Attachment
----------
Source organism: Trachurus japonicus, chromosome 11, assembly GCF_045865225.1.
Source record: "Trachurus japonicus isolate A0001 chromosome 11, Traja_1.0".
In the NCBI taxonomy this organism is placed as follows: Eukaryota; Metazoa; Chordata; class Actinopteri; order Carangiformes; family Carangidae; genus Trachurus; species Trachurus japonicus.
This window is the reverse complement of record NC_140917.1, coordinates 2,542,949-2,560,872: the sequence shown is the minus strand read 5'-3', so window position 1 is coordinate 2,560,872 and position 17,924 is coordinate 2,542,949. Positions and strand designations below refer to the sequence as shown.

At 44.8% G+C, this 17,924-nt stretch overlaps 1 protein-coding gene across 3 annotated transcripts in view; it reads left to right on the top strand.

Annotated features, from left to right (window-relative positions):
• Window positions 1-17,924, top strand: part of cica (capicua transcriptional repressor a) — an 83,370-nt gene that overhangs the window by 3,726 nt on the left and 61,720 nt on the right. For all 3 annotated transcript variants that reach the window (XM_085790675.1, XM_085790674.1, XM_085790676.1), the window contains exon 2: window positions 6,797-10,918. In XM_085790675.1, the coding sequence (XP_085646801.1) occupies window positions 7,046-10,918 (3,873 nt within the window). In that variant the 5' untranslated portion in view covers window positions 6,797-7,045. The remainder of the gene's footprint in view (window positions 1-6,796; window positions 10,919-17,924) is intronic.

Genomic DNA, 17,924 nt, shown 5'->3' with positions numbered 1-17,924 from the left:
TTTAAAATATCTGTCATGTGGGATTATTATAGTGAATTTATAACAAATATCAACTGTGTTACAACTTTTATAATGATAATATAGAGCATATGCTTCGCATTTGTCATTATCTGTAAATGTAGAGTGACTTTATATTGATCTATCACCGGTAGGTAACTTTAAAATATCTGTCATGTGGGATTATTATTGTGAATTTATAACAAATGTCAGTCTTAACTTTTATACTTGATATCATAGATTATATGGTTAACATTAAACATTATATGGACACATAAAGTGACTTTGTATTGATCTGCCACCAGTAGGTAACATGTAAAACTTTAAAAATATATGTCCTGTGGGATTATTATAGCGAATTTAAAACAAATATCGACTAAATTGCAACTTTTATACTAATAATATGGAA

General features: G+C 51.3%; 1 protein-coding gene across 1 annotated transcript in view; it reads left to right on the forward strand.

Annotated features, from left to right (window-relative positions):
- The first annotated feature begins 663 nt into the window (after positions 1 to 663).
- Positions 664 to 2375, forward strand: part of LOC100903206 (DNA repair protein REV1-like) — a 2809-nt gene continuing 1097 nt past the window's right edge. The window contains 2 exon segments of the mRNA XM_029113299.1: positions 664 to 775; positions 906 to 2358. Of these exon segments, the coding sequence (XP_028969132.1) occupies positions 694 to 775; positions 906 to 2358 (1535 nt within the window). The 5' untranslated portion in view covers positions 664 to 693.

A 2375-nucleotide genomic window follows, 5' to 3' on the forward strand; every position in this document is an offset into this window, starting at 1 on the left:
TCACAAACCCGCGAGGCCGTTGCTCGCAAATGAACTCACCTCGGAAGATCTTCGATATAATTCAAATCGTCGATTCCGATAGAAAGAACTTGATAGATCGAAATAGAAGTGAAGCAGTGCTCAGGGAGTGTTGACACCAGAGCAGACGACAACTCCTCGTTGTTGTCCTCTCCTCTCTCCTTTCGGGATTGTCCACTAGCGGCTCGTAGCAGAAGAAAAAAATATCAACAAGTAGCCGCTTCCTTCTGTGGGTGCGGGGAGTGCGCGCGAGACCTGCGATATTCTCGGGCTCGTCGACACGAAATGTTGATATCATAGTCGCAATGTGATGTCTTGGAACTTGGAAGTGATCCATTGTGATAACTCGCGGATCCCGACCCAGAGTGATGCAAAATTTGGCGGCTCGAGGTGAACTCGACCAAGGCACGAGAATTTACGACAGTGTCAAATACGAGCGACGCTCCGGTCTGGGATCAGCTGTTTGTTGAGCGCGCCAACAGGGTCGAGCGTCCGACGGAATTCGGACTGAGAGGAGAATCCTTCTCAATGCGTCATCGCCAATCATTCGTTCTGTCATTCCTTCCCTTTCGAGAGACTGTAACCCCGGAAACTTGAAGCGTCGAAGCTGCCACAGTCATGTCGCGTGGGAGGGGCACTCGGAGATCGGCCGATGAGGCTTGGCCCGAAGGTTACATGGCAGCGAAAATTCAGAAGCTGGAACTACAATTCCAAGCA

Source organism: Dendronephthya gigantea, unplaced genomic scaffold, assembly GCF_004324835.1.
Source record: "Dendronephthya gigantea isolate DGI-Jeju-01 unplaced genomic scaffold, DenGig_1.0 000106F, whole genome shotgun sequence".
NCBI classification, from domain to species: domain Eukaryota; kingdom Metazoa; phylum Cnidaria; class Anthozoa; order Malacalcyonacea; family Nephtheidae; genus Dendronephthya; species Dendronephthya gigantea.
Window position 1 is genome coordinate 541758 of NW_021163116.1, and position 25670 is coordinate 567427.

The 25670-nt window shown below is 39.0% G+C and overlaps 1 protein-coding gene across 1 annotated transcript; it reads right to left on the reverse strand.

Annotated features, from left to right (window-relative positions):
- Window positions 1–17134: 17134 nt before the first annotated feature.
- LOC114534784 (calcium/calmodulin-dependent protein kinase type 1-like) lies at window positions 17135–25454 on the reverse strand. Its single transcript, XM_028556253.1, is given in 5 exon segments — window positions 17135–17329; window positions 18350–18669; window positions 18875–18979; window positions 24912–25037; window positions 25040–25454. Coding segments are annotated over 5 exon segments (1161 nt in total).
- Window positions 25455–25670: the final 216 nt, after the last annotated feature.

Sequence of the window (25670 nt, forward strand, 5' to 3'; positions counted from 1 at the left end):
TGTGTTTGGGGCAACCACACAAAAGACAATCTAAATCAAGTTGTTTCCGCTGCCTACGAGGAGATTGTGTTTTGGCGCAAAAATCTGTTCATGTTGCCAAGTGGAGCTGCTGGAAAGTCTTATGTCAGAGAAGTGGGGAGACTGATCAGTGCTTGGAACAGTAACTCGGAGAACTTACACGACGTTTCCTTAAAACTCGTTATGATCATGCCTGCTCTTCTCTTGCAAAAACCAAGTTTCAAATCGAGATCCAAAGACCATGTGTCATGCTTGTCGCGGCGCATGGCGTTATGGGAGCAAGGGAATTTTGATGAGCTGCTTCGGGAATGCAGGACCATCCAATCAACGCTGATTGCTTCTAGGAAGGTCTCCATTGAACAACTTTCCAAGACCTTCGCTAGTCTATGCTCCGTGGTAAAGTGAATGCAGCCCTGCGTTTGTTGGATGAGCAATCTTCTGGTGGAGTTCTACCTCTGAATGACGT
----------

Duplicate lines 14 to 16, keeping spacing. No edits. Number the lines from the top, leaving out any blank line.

A 2375-nucleotide genomic window follows, 5' to 3' on the forward strand; every position in this document is an offset into this window, starting at 1 on the left:
TCACAAACCCGCGAGGCCGTTGCTCGCAAATGAACTCACCTCGGAAGATCTTCGATATAATTCAAATCGTCGATTCCGATAGAAAGAACTTGATAGATCGAAATAGAAGTGAAGCAGTGCTCAGGGAGTGTTGACACCAGAGCAGACGACAACTCCTCGTTGTTGTCCTCTCCTCTCTCCTTTCGGGATTGTCCACTAGCGGCTCGTAGCAGAAGAAAAAAATATCAACAAGTAGCCGCTTCCTTCTGTGGGTGCGGGGAGTGCGCGCGAGACCTGCGATATTCTCGGGCTCGTCGACACGAAATGTTGATATCATAGTCGCAATGTGATGTCTTGGAACTTGGAAGTGATCCATTGTGATAACTCGCGGATCCCGACCCAGAGTGATGCAAAATTTGGCGGCTCGAGGTGAACTCGACCAAGGCACGAGAATTTACGACAGTGTCAAATACGAGCGACGCTCCGGTCTGGGATCAGCTGTTTGTTGAGCGCGCCAACAGGGTCGAGCGTCCGACGGAATTCGGACTGAGAGGAGAATCCTTCTCAATGCGTCATCGCCAATCATTCGTTCTGTCATTCCTTCCCTTTCGAGAGACTGTAACCCCGGAAACTTGAAGCGTCGAAGCTGCCACAGTCATGTCGCGTGGGAGGGGCACTCGGAGATCGGCCGATGAGGCTTGGCCCGAAGGTTACATGGCAGCGAAAATTCAGAAGCTGGAACTACAATTCCAAGCA

Source organism: Dendronephthya gigantea, unplaced genomic scaffold, assembly GCF_004324835.1.